For Sunday, October 28th, 2018
When I moved to Los Angeles from southern Indiana, one of the realities I had to adjust to was the large number of homeless people found in nearly every part of the sprawling city. And now, even after two years, I still sometimes find myself embarrassed and disconcerted by the extended hands or incoherent mumbling. This is a challenging reality, especially when I remember that as Christians we’re called to be people of encounter.
With all this in mind, it’s easy to understand the discomfort that Jesus’ followers seemed to have felt in this Sunday’s passage from the Gospel of Mark. After all, the blind man, Bartimaeus, was causing a spectacle, shouting at Jesus. But even after the people in the crowd told him to be quiet, “he kept calling out all the more, ‘Son of David, have pity on me.’”
To really get a sense of the importance of this story — which is much more than just another account of one of Jesus’ miracles — we have to think about where it falls in the Gospel of Mark. The healing of the blind Bartimaeus is, in fact, linked to the healing of another blind man recounted only a few chapters earlier (Mark 8:22-26). These two stories form bookends for one of the most important sections of Mark’s Gospel, where Jesus tries to help his followers understand who he is and what his mission really is. But as we’ve discovered over the past several Sundays, the Apostles and the other disciples don’t seem to comprehend Jesus’ message or to understand the true cost and meaning of discipleship. After all, these are the same men who openly opposed him when Jesus tried to teach them about his coming suffering and death.
But then this Sunday, we are given the story of this blind beggar who seems to be able to see what the Apostles cannot. In fact, the physical healing of Bartimaeus is a powerful reminder that when we open ourselves to God’s grace, we can be healed of that blindness of spirit that sometimes prevents us from following Jesus with freedom and joy, which is an important part of discipleship.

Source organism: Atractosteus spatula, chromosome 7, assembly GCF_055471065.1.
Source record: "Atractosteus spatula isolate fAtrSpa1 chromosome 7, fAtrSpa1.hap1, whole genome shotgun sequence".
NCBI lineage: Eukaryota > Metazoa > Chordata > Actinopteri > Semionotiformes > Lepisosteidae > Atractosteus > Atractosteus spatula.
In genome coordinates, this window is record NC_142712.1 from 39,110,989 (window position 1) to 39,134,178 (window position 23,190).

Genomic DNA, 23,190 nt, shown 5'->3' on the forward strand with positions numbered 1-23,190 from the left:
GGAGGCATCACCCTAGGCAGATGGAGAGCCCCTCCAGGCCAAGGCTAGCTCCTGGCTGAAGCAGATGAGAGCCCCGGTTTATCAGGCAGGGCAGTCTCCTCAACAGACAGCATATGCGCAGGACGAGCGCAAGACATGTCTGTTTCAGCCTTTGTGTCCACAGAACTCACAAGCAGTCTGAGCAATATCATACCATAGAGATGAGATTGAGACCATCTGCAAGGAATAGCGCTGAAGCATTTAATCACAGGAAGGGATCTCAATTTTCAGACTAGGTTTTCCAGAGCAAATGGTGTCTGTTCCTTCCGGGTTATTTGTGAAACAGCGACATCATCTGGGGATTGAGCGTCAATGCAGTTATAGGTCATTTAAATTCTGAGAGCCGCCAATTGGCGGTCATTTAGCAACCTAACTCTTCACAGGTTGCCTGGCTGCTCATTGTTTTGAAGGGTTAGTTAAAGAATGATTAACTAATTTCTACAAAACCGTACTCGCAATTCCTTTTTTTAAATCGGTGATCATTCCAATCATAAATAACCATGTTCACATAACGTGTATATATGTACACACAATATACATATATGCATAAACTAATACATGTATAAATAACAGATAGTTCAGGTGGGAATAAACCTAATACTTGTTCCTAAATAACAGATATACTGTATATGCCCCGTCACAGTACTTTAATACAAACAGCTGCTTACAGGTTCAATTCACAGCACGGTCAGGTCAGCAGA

In a 2012 homily, Pope Benedict XVI reflected:
“Bartimaeus represents one who has lost the light and knows it, but has not lost hope: he knows how to seize the opportunity to encounter Jesus and he entrusts himself to him for healing. Indeed, when he hears that the Master is passing along the road, he cries out: “Jesus, Son of David, have mercy on me!”, and he repeats it even louder. And when Jesus calls him and asks what he wants from him, he replies: “Master, let me receive my sight!” Bartimaeus represents one aware of his pain and crying out to the Lord, confident of being healed. In the encounter with Christ, lived with faith, Bartimaeus regains the light he had lost, and with it the fullness of his dignity: he gets back onto his feet and resumes the journey, which from that moment has a guide, Jesus, and a path, the same that Jesus is traveling. The evangelist tells us nothing more about Bartimaeus, but in him he shows us what discipleship is: following Jesus ‘along the way,’ in the light of faith.”
St. Mark beautifully describes Bartimaeus’ excitement when Jesus finally calls for him: “He threw aside his cloak, sprang up, and came to Jesus.” There is an energy in his response that powerfully exemplifies the enthusiasm that should be a hallmark of disciples. When the Lord calls, we must be ready to respond. And because of his faith and willingness to act, Jesus rewards the blind man by not only restoring his physical sight but by empowering him to live out his faith in the community of disciples.
The invitation for us this Sunday is to humbly reflect on the ways we might be spiritually blind by asking ourselves what habits, attitudes, and ideologies hold us back from becoming the disciples that Jesus is calling us to be.
Br. Silas Henderson, S.D.S.
Almighty ever-living God,
increase our faith, hope, and charity,
and make us love what you command,
so that we may merit what you promise.
Through our Lord Jesus Christ, your Son,
who lives and reigns with you in the unity of the Holy Spirit,
one God, for ever and ever.
— from The Roman Missal